Michael Tellinger: “Remove money! What do we need it for? It’s destroying all of our lives!”

Last Sunday, a young woman, Michaele invited me and puppy Shadow over for breakfast. The invitation felt good. So seldom do I get invited personally to meals in others’ homes!

I thought it would be just the two of us, and the dogs. But no, there were two other young ones there, plus Rebecca, who had unexpectedly arrived back from a Bluegrass Festival earlier than expected. So there we were, the two crones with the three budding beauties, on the cusp of their adult lives during a time when the world is falling apart.

The first course was spectacular: a nut, inside a date, wrapped in bacon. On my! Then I discovered Michaele works for a caterer, and is getting quite good at cooking! Incredible eggs with all sorts of stuff in them followed, plus gluten-free cornbread and coffee. I had to remind her to get me coffee too. (I had arrived a bit later than the others), ribbing her in the way that Sagittarians do, all in good fun, and luckily, she’s used to me and Rebecca, the two Sagittarians who live in the adjacent homes.

Then I asked the young man what he does for “work.” He told me he works for Amazon, a high stress job, late at night, making sure that orders are complete and on the right conveyer belts to get to the right trucks (UPS, FedEx, etc.) for the nightly long-distance hauls at 1 and 5 AM. He says the teamwork is pretty good, except when people get too stressed out.

I ask him what he would do if there were no obstacles. If he could follow his passion rather than “work” at a job that, obviously, is both stressful and yet mechanical in nature, and perhaps even could be done by computers and robots, just like a lot of “work” these days.

My question shifted the atmosphere. I could feel him both relax and get excited. Aaaah, the possibilities!

With this remark I launched into one of my favorite subjects: why do we keep on stressing the idea of “creating jobs,” and “getting jobs,” when what we really need to do, all of us, is dive into the real work of understanding ourselves well enough, paying attention to all the subtle cues and hints that our bodies and dreams and synchronicities and so on are gifting us with, to know what it would be to truly follow our unique, original passion, that “work” which gives us energy rather than depletes us.

And what would happen if everybody did this, followed his or her passion utterly, without compromise, and gifted the world around with the fruits of their expression? In such a world, who needs money? We know damn well that such a world would self-organize into a natural living ecosystem just the way Nature does it. All her wild creatures follow their natures, why don’t we?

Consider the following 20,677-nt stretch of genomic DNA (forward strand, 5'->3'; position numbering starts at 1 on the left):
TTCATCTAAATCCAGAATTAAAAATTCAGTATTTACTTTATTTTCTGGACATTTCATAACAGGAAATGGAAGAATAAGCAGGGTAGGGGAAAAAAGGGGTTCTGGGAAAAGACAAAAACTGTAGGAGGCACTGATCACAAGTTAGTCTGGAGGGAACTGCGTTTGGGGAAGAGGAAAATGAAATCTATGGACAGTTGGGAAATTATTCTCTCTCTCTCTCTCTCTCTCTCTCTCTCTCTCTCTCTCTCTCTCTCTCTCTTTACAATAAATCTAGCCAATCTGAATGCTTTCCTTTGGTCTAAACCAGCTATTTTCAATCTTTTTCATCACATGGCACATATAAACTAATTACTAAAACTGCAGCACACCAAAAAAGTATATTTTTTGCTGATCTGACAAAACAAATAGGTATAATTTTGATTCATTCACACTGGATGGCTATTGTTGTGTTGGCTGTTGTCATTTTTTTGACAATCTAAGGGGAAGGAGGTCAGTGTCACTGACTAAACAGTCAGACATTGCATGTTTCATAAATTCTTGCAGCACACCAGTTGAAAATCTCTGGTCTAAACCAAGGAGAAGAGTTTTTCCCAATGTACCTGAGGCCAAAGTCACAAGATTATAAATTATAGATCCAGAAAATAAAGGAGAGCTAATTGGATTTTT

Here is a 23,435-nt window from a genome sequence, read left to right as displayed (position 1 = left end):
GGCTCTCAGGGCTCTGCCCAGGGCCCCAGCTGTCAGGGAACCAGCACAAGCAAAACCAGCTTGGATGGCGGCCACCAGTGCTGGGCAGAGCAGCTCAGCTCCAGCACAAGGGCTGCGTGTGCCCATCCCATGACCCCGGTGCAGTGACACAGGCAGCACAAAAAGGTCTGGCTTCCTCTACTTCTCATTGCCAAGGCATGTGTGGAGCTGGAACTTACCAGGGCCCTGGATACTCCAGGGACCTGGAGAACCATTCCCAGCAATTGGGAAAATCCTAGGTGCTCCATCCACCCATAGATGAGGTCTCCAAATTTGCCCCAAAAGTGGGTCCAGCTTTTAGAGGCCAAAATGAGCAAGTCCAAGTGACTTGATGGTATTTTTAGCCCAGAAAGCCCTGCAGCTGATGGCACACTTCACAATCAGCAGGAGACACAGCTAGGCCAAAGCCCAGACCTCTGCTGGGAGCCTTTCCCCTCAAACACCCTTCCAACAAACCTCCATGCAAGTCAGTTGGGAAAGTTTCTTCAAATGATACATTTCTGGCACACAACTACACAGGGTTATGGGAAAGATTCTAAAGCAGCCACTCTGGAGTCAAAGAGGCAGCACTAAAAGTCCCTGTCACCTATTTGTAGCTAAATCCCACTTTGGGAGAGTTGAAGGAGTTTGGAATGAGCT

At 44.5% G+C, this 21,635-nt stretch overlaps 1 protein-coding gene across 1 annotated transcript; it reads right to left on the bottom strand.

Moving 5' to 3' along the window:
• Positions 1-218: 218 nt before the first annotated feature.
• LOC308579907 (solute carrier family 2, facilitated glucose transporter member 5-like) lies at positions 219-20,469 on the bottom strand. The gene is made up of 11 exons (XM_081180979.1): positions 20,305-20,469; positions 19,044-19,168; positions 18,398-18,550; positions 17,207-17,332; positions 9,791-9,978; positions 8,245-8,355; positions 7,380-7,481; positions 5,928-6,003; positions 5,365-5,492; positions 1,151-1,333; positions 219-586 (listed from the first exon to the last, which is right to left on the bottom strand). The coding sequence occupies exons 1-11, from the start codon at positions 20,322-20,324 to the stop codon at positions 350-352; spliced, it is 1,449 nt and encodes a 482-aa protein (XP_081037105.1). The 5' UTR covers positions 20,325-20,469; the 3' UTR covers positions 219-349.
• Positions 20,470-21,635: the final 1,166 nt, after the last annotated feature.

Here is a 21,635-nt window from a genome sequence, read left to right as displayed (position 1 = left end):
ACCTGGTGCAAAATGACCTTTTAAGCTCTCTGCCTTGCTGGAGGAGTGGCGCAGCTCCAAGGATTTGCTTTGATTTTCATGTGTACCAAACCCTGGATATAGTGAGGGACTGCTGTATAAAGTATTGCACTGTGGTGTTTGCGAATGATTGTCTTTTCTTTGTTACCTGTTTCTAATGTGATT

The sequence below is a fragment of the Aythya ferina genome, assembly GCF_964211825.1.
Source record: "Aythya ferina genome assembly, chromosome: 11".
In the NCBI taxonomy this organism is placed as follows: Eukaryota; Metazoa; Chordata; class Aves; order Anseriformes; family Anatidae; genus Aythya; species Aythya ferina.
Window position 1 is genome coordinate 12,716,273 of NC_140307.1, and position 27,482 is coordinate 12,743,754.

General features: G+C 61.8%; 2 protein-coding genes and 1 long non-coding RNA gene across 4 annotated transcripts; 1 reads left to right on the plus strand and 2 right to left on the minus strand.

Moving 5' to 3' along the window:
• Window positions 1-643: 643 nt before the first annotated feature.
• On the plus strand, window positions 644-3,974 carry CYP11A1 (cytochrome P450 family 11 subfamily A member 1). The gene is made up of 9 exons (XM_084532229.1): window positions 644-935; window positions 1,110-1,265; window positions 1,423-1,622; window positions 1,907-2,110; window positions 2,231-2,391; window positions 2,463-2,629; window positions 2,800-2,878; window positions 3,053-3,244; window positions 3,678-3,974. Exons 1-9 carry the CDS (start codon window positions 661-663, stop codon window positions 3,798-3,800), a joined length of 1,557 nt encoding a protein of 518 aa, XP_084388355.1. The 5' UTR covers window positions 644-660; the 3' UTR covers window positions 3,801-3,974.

Here’s an amazing article on economics that concludes the same way. Kind of astonished me. . . . OOps! Oh phooey, can’t find it now. It had to do with the idea of taking away all the superstructure that we have created to “govern” our associations with each other both economically and otherwise, and what would happen? We’d revert back to the self-organizing way that Nature does it. Sure wish I could find that economics article. It was very technical and precise and, to me, mostly gobbeldy gook, until it came to that startlng conclusion.

Two more interesting pieces on Work.

The first one is from a corporate point of view, how to get employees more productive. How to make better busy bees. Yuck, as to its overall perspective, but yes to many of its ideas as to how people do matter, and when management pays attention to their core needs — physical, emotional, mental and spiritual — more work gets done, and of better quality, which of course, makes more money. Profits, the be-all and end-all of corporate life, go up! The bottom line is met. Shareholders are happy. They don’t care what it takes to get there, just do it! Rape the Earth if necessary! Destroy other people and their countries! Privatize everything that should be common! That’s the corporate point of view, and I’d say, that’s — on an unconscious level, the level on which you are connected to all that is alive — on a deeper level, why you might hate work, since you’re participating somehow, in that ethic, or lack of one, when you succumb to the perks of winner-take-all, predatory corporate employment.

Why You Hate Work

The next video is much more evolved, to put it mildly. Yes. Let us move from a money economy that promotes worsening scarcity for the many, and absurd, unsustainable, material opulence for the few, to Ubuntu, the gifting economy, which simply cannot help but create more and more abundance.

“Money is the opposite of all progress. Money prevents the natural flow of free energy. Give it away for free. It will come back to you in ways you cannot imagine.”

Via jhaines6.

 

 

 

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2 Responses to Michael Tellinger: “Remove money! What do we need it for? It’s destroying all of our lives!”

  1. Jean says:

    Reblogged this on 2012: What's the 'real' truth? and commented:
    I”m so very interested now in Michael Tellnger’s ideas . . . thanks to L. for suggesting this articl/video. Hugs, ~Jean

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